Thursday, 9 June 2011


English football fans look back on 1966 as evidence of the calibre of the national team. The team scored a 4-2 win over Germany in the final. Fans felt amazed and frustrated that the England side didn't repeat their victory at World Cups in the following years.

I disagree.

From 1962 onwards I was amazed to watch the contrast in international football styles. Latin players from Brazil, Spain, Portugal, Argentina and Uruguay could signal, receive and pass a ball in one fluid movement. The ball seemed attached to the players' legs by a combination of velcro and elastic cord. Pele, Eusebio, Torres, Augusto and Rocha were some of the individuals with this ability.

In contrast, English players seemed to take 5 moves to pass a ball: notice that there was a need to pass and signal availability, receive the ball, struggle to gain control of the ball, look around to see who was available, kick the ball.

Other Europeans sides played as teams with a fluid awareness of how to pass the opposition, gaining and maintaining possession of the ball while continuing an inexorable push towards goal. The German and Dutch sides were able to play to each other's strengths and function as a single organism under Beckenbauer and Cruyff.

In contrast, the England side seemed to comprise individuals who wanted to make their mark but couldn't match the fluid units that faced them. England seemed ragged, bitty and weak at the front or back or side or middle. You'd never know this from watching Youtube clips, where fans have lovingly posted the best examples of the England squad in action, omitting those that show the struggles.

Commentators say that the English game is fast and that many overseas players struggle to maintain their original style and strength in the Premier League.

I think things began to change when Terry Venables became England manager in 1994 and money available from broadcasting rights and advertising led to increased import/export of talent. Venables introduced a tighter team approach in the squad with better passing. Many star players had served time abroad and were also used to playing alongside foreign players bought in by Premier League clubs. Other styles of playing and ball skills rubbed off on English players. Players acknowledged his leadership, such as Alan Shearer: 'The best England team I played in was the one under Terry Venables before Euro 96. Terry's knowledge and tactical know-how were spot-on and he knew how to get the best out of us too. We responded to him, believed in him and played some outstanding football in that tournament.'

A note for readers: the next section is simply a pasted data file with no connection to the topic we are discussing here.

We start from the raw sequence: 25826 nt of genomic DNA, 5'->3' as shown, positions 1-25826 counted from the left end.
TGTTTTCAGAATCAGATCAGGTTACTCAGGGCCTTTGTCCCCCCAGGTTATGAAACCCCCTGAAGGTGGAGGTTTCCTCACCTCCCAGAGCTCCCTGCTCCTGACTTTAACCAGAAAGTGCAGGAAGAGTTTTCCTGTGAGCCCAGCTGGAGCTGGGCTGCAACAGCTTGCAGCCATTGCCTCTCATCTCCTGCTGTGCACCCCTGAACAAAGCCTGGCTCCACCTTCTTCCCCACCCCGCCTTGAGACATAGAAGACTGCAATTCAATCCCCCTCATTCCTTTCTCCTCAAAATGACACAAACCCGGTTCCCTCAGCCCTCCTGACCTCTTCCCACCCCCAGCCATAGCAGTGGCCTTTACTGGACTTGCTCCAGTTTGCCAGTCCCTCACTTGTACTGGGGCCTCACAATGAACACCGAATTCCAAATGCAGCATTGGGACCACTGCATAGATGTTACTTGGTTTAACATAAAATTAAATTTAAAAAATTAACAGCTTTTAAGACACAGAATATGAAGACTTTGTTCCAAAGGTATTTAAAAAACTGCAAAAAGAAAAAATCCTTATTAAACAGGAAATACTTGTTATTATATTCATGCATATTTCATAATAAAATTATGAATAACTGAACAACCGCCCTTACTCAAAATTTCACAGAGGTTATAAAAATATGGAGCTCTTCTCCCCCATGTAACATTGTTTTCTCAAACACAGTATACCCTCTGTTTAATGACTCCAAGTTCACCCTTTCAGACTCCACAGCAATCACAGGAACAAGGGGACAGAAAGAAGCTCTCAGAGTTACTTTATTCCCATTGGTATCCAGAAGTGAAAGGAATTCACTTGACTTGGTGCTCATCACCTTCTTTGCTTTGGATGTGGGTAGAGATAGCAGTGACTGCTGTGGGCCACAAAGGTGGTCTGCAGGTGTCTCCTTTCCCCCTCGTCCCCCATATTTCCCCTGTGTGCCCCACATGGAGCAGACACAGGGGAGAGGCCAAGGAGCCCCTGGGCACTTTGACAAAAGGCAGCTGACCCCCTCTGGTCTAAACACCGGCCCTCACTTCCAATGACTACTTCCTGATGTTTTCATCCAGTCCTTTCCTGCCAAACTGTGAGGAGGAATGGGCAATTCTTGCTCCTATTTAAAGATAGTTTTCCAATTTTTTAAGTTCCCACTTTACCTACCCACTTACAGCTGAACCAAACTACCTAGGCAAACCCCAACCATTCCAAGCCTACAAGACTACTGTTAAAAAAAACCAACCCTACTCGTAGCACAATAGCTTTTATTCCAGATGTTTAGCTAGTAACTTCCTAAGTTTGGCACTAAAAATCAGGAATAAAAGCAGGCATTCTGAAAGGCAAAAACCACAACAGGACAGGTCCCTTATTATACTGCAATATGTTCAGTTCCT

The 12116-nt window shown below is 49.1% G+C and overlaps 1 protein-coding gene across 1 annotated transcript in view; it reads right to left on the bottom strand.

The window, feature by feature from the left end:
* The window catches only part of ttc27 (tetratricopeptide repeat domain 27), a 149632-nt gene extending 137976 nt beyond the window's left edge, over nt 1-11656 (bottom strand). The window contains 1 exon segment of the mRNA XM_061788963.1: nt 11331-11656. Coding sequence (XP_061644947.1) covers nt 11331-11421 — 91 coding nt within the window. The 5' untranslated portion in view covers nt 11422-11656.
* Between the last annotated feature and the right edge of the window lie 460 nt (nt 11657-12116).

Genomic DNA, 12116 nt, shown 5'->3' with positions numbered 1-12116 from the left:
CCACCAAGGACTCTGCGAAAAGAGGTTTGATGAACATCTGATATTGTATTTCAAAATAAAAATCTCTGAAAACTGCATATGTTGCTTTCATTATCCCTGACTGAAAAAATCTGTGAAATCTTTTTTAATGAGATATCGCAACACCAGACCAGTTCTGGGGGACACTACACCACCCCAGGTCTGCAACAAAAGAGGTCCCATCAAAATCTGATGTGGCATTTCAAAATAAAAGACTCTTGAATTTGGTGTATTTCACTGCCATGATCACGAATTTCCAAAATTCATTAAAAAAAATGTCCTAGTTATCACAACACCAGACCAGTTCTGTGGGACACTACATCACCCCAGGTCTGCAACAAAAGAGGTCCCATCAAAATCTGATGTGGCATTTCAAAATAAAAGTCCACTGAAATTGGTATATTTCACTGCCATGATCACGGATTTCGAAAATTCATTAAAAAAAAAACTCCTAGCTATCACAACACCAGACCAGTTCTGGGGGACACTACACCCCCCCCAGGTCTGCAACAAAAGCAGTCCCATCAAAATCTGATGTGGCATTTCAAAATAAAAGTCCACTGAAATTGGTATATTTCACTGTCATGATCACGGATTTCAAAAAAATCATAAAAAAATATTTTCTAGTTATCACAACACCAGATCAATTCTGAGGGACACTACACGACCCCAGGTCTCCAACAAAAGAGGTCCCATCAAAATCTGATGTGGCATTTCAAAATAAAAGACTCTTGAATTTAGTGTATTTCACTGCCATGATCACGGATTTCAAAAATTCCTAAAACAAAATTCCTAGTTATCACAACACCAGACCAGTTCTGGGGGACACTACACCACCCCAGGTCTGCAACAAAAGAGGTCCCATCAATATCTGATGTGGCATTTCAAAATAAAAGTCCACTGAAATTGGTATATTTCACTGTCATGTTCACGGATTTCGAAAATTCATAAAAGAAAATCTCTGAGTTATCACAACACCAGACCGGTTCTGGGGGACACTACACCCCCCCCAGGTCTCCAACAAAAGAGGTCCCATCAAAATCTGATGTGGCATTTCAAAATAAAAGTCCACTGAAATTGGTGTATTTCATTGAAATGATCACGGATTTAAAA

Venables made another significant contribution in contrast to one of his predecessors, Bobby Robson. Before an international match Robson would talk the team up and predict a walk over for England in interviews with the media. He would work himself into a frenzy of conviction, which would lead to major disappointment when England lost. Venables would manage expectations of the press and fans with a more cautious approach on the lines of: 'We're facing a tough match against Outer Mongolia. They showed great strength last week when they slaughtered the Lithuanian squad. Our side have a lot of work to do tonight to win this match......'

In retrospect, maybe his weakness was to spend too little time preparing for sudden death by penalty shoot outs and psyching up his players to deal with the psychological pressure. Terry displayed a high level of emotional intelligence in managing himself and others. Perhaps he didn't spend enough time developing self management in his squad for this exhausting ordeal at the end of World Cup and Euro matches.

Here's his world cup song. It features some great shots of Ian Wright and Harry Redknapp:

Until Premier League clubs restart comprehensive systems to train youngsters so that they have a pool of talent to draw on from their youth sides, I doubt if the national squad will improve, whoever they pick as manager. As one Arsenal fan said when commenting on Manchester United (in contrast to Chelsea under Abramovich): 'At least they build it instead of buying it.' For all his millions poured into Chelsea, Abramovich has yet to bring home the promised silverware for his investment. He is the king or Chief Executive who doesn't allow his Prime Minister or Operations Manager to get on with the job without interference. Import/export of talent is great, but it does little for the national squad and nurturing young players. Too much pressure is put on the few individuals who come through, such as Theo Walcott.

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